I’m only… eight years late?
Well, let’s get stuck in. Spoilers abound, probably.
I didn’t really know what to expect from this one – it was a huge phenomenon back in the day, but it wasn’t really for me, if you know what I mean? I watched it from the outside as it was beloved and then went through that backlash that all overly-praised things seemingly must go through, and there was a film, and now it’s all settled down. Which I’m glad of, because presumably my opinions are wrong.
I liked it an awful lot more than I thought I would. My mam recommended it to me, and I inhaled it in the way I used to inhale some of her chick-lit (are we still allowed to call it that?) when I lived at home and it was lying around. After Son of Tarzan and the bit of Tristan et Iseut I read (I’ve been spacing that out between books because it’s an insane slog) it was such an easy read, and I don’t mean that in a demeaning way. I just devoured it. The voice was engaging without being irritating, and walked this really nice line of being relatable without falling into that certain kind of self-deprecation, of clumsiness or an over-reliance on wine, or an all-consuming love of shoes. The protagonist was snarky about people when she was out of her depth, a little bit mean but in a way that I also probably would have been mean.
The story itself walked a lot of delicate lines, and did several things well that I’ve seen done badly a lot. Poor woman meeting rich man. Working class woman stuck in financial/energy trap. People changing and being changed by each other for the better without becoming manic pixie dream people.
Plot summary: Lou has just lost her job at a little cafe, and ends up as a paid companion to a rich, handsome quadriplegic man. Can I make it any more obvious?
Obviously things aren’t that simple. Lou finds herself the sole breadwinner of her extended family, parents, grandfather, sister and nephew, all squashed into one house, and their financial needs and employment anxiety are ever-present in Lou’s mind and life. She also has an increasingly terrible boyfriend she stays with out of inertia. Will, the rich, handsome quadriplegic man, has a relentlessly difficult life, an actual nurse in addition to Lou, and a Dignitas-shaped secret with a deadline.
I think Moyes delved into the realities of severe disability – especially as they appear to someone naive and able-bodied (into which category I admit I fall) – well, and was uncompromising on the wishful thinking Hollywood hopefulness. But I also feel like I should say that just because something is bleak doesn’t make it necessarily more worthy/realistic/better, which is another pitfall to avoid. Though Will is the only disabled character we meet, we do get to hear other voices on the internet forum that Lou finds and frequents for support and information, which is important. We get to see alternatives to Will’s choice. And it feels personal – it suits his personality.
Oh, and I’m not going to waste time writing an essay on The Choice. You might think I’m ignoring the elephant in the room, but I’m just not really interested in debating it in public? I can quite happily chew it over in my own mind.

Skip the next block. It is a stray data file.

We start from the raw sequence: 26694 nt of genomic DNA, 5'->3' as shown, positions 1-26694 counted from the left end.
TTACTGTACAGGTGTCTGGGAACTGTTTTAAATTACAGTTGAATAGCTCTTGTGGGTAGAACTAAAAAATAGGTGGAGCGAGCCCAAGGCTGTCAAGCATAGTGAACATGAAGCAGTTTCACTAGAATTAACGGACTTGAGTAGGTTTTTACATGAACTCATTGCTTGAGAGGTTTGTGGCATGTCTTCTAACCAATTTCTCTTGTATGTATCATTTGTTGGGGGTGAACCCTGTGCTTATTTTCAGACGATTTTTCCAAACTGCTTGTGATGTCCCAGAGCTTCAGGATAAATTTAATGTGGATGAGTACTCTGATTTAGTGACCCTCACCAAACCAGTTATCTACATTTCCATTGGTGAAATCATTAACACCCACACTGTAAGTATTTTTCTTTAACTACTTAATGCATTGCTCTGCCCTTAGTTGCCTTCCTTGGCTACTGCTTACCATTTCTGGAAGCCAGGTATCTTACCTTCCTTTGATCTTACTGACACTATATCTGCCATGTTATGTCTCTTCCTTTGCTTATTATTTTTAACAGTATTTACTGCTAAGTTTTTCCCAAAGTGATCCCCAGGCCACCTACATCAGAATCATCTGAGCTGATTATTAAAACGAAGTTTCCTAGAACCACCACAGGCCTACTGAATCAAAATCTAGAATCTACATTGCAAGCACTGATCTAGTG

So, yes, a lot of the story is Lou doing things that she’s never done before, overcoming a past trauma, widening her horizons etc. And a lot of the story is Will overcoming his pride and feelings of futility to do things he would never have considered doing, and letting himself be happy. But them both doing that, using each other, felt more organic and less like one character was a two-dimensional prop for the enrichment of the other’s life.
I’m not going to go over the book club questions at the end either, about how Lou’s trauma and Will’s trauma are similar and different, and how they cope similarly or differently. I’m not really a book club question kind of person. I did all that in my GCSEs, and I did it well enough for a lifetime.
One thing I wish had been gone into more was Will’s understanding of the class thing, and also of women, because he was sorely lacking and Lou wasn’t in much of a position to explain in a way he’d accept. I’m going to say it – a lot of the time, Will was a dickhead. From his insistence that women only want alpha males (“I read it in a book!”) to his declaration that he got where he was through hard work and determination (!!!) I wanted to shake him. The book thing triggered some incel red flags, though I guess incels weren’t a thing back then? and his hard work nonsense was just so… I mean yes, of course he worked hard and was determined, but to ignore the fact that Lou was supporting her entire family and did not have the money or leisure to have enjoyed an extended period of schooling, and couldn’t really have left home to do whatever she wanted to do because her parents’ financial situation was so precarious (also he was in fancy London business so I know he was aware of the 2008 recession and subsequent austerity politics) was just… Okay. Whatever.
I would just love to know what he would have done if he – with all his Business Dreams – had been raised in Lou’s place. What choices would he have made differently? How would he have opened up those opportunities that would have been closed to him? No answer. Because it’s a book. I know.
Another thing is it felt a little dated culture-wise, especially in regards to technology and how it was used, but the book’s from 2012, and my memory’s short and things change fast. I guess people were still texting in 2012, and there were still travel agents, and people still used internet forums regularly.
I found the story compelling, and though yes, the absence of Will’s point of view (though we get his parents’ and nurse’s points of view in various chapters) was noticeable and quite a big gap, and yes, in general we need more stories from the point of view of people who are disabled, I don’t think this is a bad addition to the conversation.